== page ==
An X-ray is one kind of imaging test done to assess internal areas of the body. They are less thorough but cheaper than the popular MRI (magnetic resonance imaging) test, which can provide a picture of both the body's soft and hard tissues. X-rays provide a clear picture of bones, whereas softer tissues appear as shades of gray.

An X-ray may be ordered if you have back pain to assess the alignment of your spine, its curvatures, the spaces between vertebrae and the condition of spinal joints. X-rays can also indicate the presence of disc degeneration, infections, tumors and bone spurs in the spine.

Many patients are given the reports of their X-rays without receiving an understandable interpretation of what they mean. People with back pain are left wondering what problems are affecting their spines and how severe they are. Online forums are full of people asking for help interpreting their X-ray results. The following explanations may help you understand what your imaging test indications.

Spinal Anatomy

First, you must understand how vertebrae are named. The top seven vertebrae beginning at the neck make up the cervical spine. Below this, there are 12 vertebrae composing the thoracic spinal, 10 of which connect to the ribs. Below this is the lumbar spine, made up of 5 vertebrae. The sacrum attaches to the bottom lumbar vertebrae; It is a large, triangular bone made up of several bones fused together. The coccyx, or tailbone, sits below the sacrum.

The bones of the spine are named with the first letter of the spinal section (C for cervical, T for thoracic and so on) and a number denoting its position in the segment (1 for the highest vertebra, 2 for the next one down and So on).

Next, use the following glossary of medical terms to make sense of your X-ray results.


Anterior: The front-most part; Closest to the front side of the body

Arthritis: Weaving down of the cartilage that protects bone ends at a joint

Arthrosis: A joint

Degenerative Disc Disease: The general condition of discs wearing down, due to either age or overuse

Disc Space: The amount of space a disc takes up and separates vertebrae by. Decreased space means the disc is degenerating, bulging or herniating.

Facets: Joints that connect vertebrae together in the posterior section of the bones.

Foramen / Neuroforamen: The hole between vertebrae through which nerves within the spinal canal exit to reach other parts of the body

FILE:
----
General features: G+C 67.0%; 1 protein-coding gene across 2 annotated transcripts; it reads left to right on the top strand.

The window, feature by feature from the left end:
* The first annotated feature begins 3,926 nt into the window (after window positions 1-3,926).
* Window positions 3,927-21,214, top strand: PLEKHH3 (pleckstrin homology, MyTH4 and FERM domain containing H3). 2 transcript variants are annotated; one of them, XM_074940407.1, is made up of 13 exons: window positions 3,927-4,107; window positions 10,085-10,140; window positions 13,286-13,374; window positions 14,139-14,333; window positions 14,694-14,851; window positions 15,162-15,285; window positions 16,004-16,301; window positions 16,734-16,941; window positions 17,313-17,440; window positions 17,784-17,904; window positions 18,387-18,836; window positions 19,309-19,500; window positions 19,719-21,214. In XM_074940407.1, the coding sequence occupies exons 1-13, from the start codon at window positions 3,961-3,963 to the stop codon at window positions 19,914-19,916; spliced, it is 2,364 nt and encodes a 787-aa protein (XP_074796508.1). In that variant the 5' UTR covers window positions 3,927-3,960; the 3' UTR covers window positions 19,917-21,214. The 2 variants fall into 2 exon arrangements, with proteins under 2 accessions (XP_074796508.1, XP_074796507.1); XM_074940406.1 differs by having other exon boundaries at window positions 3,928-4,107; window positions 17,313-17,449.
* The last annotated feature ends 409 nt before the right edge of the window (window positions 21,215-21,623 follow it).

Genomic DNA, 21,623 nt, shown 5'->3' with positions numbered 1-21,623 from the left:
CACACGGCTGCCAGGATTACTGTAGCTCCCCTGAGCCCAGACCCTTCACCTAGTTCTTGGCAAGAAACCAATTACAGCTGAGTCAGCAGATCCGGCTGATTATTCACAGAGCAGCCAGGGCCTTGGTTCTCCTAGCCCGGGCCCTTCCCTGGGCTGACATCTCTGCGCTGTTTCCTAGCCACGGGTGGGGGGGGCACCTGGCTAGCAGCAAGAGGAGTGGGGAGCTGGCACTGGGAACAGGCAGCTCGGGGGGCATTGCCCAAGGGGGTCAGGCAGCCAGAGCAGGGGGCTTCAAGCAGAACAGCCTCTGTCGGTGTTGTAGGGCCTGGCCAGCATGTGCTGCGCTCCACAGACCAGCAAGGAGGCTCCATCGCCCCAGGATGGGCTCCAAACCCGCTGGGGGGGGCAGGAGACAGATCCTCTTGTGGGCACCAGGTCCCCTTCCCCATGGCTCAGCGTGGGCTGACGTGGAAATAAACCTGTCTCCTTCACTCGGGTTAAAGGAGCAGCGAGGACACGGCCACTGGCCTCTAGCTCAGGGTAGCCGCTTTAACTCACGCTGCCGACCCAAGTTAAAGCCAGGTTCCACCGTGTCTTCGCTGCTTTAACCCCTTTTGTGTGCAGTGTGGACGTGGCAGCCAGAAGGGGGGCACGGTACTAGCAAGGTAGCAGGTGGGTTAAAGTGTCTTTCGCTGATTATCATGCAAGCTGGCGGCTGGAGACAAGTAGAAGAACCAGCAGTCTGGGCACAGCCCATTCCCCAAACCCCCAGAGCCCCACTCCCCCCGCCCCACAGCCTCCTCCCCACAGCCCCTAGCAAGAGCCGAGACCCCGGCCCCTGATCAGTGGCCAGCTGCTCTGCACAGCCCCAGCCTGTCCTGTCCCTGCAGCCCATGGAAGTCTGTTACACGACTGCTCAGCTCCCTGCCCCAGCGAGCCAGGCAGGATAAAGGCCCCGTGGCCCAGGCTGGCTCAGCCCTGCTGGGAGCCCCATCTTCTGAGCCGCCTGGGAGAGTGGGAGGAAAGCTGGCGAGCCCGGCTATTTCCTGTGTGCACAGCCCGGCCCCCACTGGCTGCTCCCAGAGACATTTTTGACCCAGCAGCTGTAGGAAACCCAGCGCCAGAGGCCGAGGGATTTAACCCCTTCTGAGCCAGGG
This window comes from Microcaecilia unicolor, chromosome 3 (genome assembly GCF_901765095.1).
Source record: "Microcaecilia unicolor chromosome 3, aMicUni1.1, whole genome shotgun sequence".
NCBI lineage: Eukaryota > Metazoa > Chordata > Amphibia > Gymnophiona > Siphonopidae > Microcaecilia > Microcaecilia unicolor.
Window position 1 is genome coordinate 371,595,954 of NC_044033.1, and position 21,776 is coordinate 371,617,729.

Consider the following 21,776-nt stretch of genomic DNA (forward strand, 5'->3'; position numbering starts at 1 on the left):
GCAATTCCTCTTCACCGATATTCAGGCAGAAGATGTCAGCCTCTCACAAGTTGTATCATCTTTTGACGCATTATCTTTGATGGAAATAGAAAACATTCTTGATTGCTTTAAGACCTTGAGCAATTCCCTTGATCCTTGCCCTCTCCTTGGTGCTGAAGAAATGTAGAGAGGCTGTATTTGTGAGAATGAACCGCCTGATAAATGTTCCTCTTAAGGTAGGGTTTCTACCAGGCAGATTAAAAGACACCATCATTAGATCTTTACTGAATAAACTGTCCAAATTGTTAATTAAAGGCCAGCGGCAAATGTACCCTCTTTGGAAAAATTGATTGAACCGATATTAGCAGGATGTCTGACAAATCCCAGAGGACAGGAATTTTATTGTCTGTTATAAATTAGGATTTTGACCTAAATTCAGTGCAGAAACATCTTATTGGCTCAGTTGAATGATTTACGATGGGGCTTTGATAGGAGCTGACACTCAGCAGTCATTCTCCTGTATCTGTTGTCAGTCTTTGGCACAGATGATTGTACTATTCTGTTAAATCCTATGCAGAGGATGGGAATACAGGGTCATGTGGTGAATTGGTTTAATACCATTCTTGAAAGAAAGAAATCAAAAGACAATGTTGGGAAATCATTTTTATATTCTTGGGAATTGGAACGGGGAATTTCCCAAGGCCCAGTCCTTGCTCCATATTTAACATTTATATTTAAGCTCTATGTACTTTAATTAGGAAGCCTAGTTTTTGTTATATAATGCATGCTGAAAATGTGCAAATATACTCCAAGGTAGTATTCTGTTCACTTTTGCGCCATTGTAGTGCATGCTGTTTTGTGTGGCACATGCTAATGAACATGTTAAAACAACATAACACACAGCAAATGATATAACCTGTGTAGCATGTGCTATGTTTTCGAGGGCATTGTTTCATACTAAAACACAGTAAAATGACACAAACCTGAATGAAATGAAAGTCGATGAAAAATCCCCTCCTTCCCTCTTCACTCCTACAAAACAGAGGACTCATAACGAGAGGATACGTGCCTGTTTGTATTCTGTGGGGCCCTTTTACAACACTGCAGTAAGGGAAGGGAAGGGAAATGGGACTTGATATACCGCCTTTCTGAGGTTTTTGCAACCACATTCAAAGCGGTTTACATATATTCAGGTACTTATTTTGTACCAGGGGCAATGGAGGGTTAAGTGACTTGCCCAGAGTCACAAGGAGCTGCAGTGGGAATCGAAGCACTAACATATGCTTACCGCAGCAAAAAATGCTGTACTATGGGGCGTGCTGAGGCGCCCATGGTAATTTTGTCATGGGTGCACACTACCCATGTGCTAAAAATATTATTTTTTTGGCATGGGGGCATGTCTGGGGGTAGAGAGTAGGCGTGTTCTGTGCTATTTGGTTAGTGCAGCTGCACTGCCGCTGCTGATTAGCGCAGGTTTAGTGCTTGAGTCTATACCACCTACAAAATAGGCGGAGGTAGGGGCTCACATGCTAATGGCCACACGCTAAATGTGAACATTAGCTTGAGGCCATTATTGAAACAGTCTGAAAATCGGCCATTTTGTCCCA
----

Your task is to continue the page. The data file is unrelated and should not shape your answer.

Fracture: A break in the continuity of a bone

Fused: A condition that occurs when two bones naturally fuse or grow together.

Kyphosis: Outward curvature, naturally found in the thoracic spine. If kyphosis is lost where it is supposed to be, spinal discs will experience excess posterior pressure.

Lordosis: Inward curvature, naturally found in lumbar and cervical spine segments. If lordosis is lost, spinal disks may experience excess anterior pressure.

Posterior: The back-most part; Closest to the back of the body

Retrolisthesis: The backward movement of a vertebra

Sacroiliac Joints: Formed where the large hip bones meet the sacrum on each side at the base of the spine; Susceptible to hyper- or hypo-mobility

Sagittal Alignment: The alignment of your spine as seen from the side; Assesses where the sacrum is relative to the top cervical spine; Can show lordosis or kyphosis

Scoliosis: Sideways curvature of the spine

Spondylitis: Inflammation of the joints between spinal bones

Spondylolisthesis: The forward movement of a vertebra

Spondylolysis: The breaking of a facet joint; Could lead to spondylolisthesis

Spur: A small fragment of bone that forms due to injury or prolonged friction between bones

Stenosis: Narrowing of the spinal canal in which the bundle of nerves composing the spinal cord runs; Caused by bone spur, disc or anything else protruding into the canal.

Transverse Process: Bony protrusions, one at each side of each vertebra, responsible for attaching ligaments and muscles to the spine.

This glossary should help you understand the results of your X-ray. For more back pain terms, see .

If your doctor is unable or unwilling to help you understand the results of your imaging test, you will need to do your own research. Understanding the medical jargon and some basic facts about the spine will put you in a position to be an empowered, informed patient.

Source by Sean Burton

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